Stefan forwarded news of a new film released on YouTube which is worth a look. Home describes itself as
an ode to the planet’s beauty and its delicate harmony. Through the landscapes of 54 countries captured from above, Yann Arthus-Bertrand takes us on an unique journey all around the planet, to contemplate it and to understand it.
Meanwhile in my home landscape, it’s weed time. The latest scourge to reach us is garlic mustard (Alliaria petiolata), which as its name suggests, is a garlic-like member of the mustard family, and according to one source is
A winter herb used in salads and as a garlic or onion substitute for recipes. It is high in Vitamins A and C. Contains antiseptic properties and was used to clean wounds and abrasions.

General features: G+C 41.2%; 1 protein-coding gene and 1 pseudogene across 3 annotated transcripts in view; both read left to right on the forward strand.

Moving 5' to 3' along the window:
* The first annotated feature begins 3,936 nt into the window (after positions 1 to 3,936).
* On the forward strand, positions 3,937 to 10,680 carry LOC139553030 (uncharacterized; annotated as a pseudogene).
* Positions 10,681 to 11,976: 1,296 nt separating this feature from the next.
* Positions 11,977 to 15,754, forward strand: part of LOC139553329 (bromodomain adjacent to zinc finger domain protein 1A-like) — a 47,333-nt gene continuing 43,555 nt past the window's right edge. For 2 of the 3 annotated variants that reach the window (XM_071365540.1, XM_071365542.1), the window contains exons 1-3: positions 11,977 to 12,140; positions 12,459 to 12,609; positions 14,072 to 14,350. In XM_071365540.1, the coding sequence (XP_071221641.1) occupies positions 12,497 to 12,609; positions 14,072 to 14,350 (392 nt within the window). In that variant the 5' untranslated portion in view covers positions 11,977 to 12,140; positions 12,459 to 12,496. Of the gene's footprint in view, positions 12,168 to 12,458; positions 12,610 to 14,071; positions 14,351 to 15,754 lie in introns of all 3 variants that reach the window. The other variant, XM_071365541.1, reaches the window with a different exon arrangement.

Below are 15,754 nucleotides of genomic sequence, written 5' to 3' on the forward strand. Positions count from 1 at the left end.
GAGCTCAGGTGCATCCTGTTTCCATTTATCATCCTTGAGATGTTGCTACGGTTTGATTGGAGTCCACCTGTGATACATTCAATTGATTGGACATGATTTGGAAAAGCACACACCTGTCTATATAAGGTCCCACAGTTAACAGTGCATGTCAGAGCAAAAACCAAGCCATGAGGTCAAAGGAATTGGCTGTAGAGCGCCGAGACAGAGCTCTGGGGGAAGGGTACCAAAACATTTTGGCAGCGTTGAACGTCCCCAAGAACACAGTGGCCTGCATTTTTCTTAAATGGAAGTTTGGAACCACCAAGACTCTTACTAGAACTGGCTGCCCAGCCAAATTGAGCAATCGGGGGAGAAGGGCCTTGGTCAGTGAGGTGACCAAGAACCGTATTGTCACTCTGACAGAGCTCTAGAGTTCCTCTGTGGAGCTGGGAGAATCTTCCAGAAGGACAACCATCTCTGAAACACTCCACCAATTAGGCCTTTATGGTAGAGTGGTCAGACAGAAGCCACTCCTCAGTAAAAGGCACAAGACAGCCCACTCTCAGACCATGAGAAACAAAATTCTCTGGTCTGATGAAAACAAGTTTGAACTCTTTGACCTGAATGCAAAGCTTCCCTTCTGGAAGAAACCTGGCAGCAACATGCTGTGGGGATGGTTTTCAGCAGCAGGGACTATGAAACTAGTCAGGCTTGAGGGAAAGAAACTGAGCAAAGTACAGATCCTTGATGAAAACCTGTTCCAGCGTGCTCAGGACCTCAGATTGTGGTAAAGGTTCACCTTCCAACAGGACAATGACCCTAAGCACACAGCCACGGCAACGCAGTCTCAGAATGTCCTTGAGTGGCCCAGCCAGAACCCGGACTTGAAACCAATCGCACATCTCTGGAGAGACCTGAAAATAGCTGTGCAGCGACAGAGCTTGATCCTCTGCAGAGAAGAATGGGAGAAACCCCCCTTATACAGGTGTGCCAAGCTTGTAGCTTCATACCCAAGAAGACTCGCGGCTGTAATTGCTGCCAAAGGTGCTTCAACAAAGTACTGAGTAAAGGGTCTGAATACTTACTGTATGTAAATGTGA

But in one of those life lessons where you learn that food that’s good for you might not be good for everything, garlic mustard is otherwise a scourge and highly invasive, as well as toxic to other plants.
The ASLE session on invasive species that I attended raised some interesting discussion about the fine line between wanted and unwanted species, and how often it seems that the “invasive” label gets applied when human economics are jeopardized. And how often humans have created the problem through some idea that they can control nature by introducing one life form to take out another.
How I wish I could drop everything and jet off to Vermont next week, to take in the Food, Farms, and Community: Rural America’s Local Food Renaissance conference at Sterling College’s Rural Heritage Institute.